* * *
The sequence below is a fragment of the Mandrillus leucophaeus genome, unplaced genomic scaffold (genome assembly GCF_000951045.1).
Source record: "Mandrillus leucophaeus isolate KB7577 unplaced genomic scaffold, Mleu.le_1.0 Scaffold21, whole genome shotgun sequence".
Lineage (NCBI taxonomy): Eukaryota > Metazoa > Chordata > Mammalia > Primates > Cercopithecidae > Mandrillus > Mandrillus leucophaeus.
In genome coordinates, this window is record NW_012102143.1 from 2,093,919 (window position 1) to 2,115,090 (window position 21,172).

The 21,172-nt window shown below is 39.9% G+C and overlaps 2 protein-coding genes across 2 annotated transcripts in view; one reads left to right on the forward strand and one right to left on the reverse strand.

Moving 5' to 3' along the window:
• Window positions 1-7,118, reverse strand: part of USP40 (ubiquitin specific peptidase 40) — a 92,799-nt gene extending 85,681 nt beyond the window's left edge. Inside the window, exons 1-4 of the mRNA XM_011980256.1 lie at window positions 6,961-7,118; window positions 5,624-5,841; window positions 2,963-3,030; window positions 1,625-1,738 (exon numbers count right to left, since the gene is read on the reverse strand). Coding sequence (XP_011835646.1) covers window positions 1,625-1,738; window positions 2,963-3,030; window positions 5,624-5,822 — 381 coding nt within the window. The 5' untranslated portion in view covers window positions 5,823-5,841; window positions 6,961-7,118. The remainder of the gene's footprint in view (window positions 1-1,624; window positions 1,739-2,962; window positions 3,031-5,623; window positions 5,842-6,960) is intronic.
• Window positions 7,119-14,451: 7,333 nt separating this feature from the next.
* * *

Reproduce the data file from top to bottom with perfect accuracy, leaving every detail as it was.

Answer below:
The sequence below is a fragment of the Mandrillus leucophaeus genome, unplaced genomic scaffold (genome assembly GCF_000951045.1).
Source record: "Mandrillus leucophaeus isolate KB7577 unplaced genomic scaffold, Mleu.le_1.0 Scaffold21, whole genome shotgun sequence".
Lineage (NCBI taxonomy): Eukaryota > Metazoa > Chordata > Mammalia > Primates > Cercopithecidae > Mandrillus > Mandrillus leucophaeus.
In genome coordinates, this window is record NW_012102143.1 from 2,093,919 (window position 1) to 2,115,090 (window position 21,172).

The 21,172-nt window shown below is 39.9% G+C and overlaps 2 protein-coding genes across 2 annotated transcripts in view; one reads left to right on the forward strand and one right to left on the reverse strand.

Moving 5' to 3' along the window:
• Window positions 1-7,118, reverse strand: part of USP40 (ubiquitin specific peptidase 40) — a 92,799-nt gene extending 85,681 nt beyond the window's left edge. Inside the window, exons 1-4 of the mRNA XM_011980256.1 lie at window positions 6,961-7,118; window positions 5,624-5,841; window positions 2,963-3,030; window positions 1,625-1,738 (exon numbers count right to left, since the gene is read on the reverse strand). Coding sequence (XP_011835646.1) covers window positions 1,625-1,738; window positions 2,963-3,030; window positions 5,624-5,822 — 381 coding nt within the window. The 5' untranslated portion in view covers window positions 5,823-5,841; window positions 6,961-7,118. The remainder of the gene's footprint in view (window positions 1-1,624; window positions 1,739-2,962; window positions 3,031-5,623; window positions 5,842-6,960) is intronic.
• Window positions 7,119-14,451: 7,333 nt separating this feature from the next.